Some urban residents see their landscapes as havens for birds or pollinators. Some like the sheer beauty of a well-kempt lawn or a place to relax. Still others prefer the profit they might make from improving their lawn when they sell their home.
Urban residents value their lawns through their own prisms, and those values lead to a range of efficiency in how they irrigate and fertilize, a new University of Florida study shows.
For instance, homeowners who believe their landscapes offer habitat benefits are most likely to use water efficiently. Those who believe their landscapes offer monetary benefits are least likely to conserve water.
This means UF/IFAS Extension professionals can connect with residents' personal values to improve water stewardship, said Laura Warner, a UF/IFAS assistant professor of agricultural education and communication and lead author of the study. The research also suggests homeowners should talk to each other more often about what they value in their landscapes. Those conversations may persuade them to use best practices in irrigation and fertilizing, Warner said.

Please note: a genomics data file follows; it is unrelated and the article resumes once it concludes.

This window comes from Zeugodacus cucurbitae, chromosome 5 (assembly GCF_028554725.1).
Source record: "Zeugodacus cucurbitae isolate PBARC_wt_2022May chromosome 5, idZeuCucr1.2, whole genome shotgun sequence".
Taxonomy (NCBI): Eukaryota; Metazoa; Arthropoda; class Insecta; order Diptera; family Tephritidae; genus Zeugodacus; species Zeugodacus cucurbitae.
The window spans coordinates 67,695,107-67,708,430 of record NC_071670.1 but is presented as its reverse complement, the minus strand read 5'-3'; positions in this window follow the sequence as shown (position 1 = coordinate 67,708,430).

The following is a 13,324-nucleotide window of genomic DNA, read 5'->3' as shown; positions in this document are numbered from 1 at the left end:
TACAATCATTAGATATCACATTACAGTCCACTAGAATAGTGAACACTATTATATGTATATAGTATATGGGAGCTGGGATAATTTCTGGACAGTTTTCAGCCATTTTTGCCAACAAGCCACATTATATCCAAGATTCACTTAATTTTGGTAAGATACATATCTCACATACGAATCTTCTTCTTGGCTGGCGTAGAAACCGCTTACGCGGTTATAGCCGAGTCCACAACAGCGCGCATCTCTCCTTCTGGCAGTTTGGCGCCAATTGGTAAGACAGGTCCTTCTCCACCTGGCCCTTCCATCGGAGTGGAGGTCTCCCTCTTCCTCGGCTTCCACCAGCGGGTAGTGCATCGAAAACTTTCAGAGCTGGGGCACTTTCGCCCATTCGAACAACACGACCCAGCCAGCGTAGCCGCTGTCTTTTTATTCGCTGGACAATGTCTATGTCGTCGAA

"Behavior change is incredibly complex," Warner said. "By viewing the home landscape as a complex system composed of the values residents associate with this space, and the way they care for it, we can encourage proper irrigation and fertilizer practices."
Warner and her colleagues found their results through a national online survey of 540 homeowners. Researchers asked respondents questions about:
Researchers also asked respondents to answer questions about how they irrigate and or fertilize. For instance, do they irrigate only when needed? Do they ensure any fertilizer spills are cleaned up?
Results showed those who believe their landscape offers environmental benefits are most likely to engage in good fertilization behaviors, while those who believe their landscape provides monetary benefits are least likely to engage in good fertilization behaviors.
Materials provided by University of Florida Institute of Food and Agricultural Sciences. Original written by Brad Buck. Note: Content may be edited for style and length.
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